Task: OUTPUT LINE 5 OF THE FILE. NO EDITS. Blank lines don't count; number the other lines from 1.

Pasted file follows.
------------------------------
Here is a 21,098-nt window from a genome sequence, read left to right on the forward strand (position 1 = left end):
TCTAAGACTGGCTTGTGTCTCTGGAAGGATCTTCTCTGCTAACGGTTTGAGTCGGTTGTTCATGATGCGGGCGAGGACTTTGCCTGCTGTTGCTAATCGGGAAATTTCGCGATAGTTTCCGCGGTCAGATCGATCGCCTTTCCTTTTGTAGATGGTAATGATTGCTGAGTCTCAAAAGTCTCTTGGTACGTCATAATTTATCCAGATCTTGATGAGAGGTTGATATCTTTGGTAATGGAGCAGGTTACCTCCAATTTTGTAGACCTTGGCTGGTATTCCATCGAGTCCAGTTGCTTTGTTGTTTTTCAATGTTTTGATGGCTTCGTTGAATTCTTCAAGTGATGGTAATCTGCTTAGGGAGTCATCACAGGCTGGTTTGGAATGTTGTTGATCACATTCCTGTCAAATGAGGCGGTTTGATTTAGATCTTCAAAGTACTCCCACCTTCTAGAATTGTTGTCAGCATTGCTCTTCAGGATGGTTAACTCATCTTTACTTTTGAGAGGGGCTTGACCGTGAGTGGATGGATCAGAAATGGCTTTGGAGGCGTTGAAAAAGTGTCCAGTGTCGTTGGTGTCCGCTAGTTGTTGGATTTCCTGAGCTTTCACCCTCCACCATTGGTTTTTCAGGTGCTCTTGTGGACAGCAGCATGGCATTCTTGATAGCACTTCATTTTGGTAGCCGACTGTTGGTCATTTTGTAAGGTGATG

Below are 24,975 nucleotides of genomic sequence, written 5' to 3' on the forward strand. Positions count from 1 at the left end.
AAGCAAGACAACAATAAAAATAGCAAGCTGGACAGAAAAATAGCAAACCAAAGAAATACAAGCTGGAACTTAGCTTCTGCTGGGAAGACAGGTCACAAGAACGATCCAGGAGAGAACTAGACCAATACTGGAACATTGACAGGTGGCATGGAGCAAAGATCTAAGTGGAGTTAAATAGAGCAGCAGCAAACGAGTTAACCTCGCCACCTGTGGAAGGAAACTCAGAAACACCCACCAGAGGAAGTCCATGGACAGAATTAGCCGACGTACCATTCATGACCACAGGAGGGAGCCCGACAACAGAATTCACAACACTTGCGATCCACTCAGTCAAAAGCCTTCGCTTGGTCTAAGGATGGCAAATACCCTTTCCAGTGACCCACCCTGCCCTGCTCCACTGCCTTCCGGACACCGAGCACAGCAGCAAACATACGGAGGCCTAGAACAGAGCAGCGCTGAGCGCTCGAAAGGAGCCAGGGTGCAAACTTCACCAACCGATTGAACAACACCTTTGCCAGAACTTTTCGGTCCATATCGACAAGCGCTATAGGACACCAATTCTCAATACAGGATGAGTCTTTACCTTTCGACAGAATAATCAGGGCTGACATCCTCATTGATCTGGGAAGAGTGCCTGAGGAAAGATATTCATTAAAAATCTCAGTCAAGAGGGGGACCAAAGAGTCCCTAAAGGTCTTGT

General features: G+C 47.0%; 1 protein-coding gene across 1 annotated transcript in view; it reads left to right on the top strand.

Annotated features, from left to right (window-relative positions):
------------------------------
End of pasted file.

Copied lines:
General features: G+C 47.0%; 1 protein-coding gene across 1 annotated transcript in view; it reads left to right on the top strand.